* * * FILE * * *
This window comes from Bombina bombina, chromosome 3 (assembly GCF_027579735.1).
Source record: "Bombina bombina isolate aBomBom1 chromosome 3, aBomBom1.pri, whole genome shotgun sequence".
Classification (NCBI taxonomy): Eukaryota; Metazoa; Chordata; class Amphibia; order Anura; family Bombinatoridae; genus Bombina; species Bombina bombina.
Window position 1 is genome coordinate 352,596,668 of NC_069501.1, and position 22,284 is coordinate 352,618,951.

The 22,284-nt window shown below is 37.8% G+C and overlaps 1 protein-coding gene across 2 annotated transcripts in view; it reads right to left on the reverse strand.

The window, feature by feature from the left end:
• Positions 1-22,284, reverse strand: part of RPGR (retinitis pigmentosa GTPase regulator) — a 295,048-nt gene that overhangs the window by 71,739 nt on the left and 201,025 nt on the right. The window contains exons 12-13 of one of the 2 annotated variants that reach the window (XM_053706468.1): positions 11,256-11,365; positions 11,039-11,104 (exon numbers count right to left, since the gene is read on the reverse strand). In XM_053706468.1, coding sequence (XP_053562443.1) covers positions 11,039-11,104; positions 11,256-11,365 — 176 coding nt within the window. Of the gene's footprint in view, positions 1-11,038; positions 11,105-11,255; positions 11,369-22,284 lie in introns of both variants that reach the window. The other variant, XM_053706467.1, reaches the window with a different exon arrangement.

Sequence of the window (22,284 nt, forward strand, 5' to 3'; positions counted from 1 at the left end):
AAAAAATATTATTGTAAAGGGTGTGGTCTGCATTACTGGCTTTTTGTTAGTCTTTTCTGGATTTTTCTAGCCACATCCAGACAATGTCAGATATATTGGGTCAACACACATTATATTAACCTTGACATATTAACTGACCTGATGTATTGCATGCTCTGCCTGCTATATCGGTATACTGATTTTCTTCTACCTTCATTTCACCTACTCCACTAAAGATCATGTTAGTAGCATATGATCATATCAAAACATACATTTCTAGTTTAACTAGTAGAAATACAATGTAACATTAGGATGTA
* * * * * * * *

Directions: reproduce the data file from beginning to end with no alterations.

This window comes from Bombina bombina, chromosome 3 (assembly GCF_027579735.1).
Source record: "Bombina bombina isolate aBomBom1 chromosome 3, aBomBom1.pri, whole genome shotgun sequence".
Classification (NCBI taxonomy): Eukaryota; Metazoa; Chordata; class Amphibia; order Anura; family Bombinatoridae; genus Bombina; species Bombina bombina.
Window position 1 is genome coordinate 352,596,668 of NC_069501.1, and position 22,284 is coordinate 352,618,951.

The 22,284-nt window shown below is 37.8% G+C and overlaps 1 protein-coding gene across 2 annotated transcripts in view; it reads right to left on the reverse strand.

The window, feature by feature from the left end:
• Positions 1-22,284, reverse strand: part of RPGR (retinitis pigmentosa GTPase regulator) — a 295,048-nt gene that overhangs the window by 71,739 nt on the left and 201,025 nt on the right. The window contains exons 12-13 of one of the 2 annotated variants that reach the window (XM_053706468.1): positions 11,256-11,365; positions 11,039-11,104 (exon numbers count right to left, since the gene is read on the reverse strand). In XM_053706468.1, coding sequence (XP_053562443.1) covers positions 11,039-11,104; positions 11,256-11,365 — 176 coding nt within the window. Of the gene's footprint in view, positions 1-11,038; positions 11,105-11,255; positions 11,369-22,284 lie in introns of both variants that reach the window. The other variant, XM_053706467.1, reaches the window with a different exon arrangement.

Sequence of the window (22,284 nt, forward strand, 5' to 3'; positions counted from 1 at the left end):
AAAAAATATTATTGTAAAGGGTGTGGTCTGCATTACTGGCTTTTTGTTAGTCTTTTCTGGATTTTTCTAGCCACATCCAGACAATGTCAGATATATTGGGTCAACACACATTATATTAACCTTGACATATTAACTGACCTGATGTATTGCATGCTCTGCCTGCTATATCGGTATACTGATTTTCTTCTACCTTCATTTCACCTACTCCACTAAAGATCATGTTAGTAGCATATGATCATATCAAAACATACATTTCTAGTTTAACTAGTAGAAATACAATGTAACATTAGGATGTA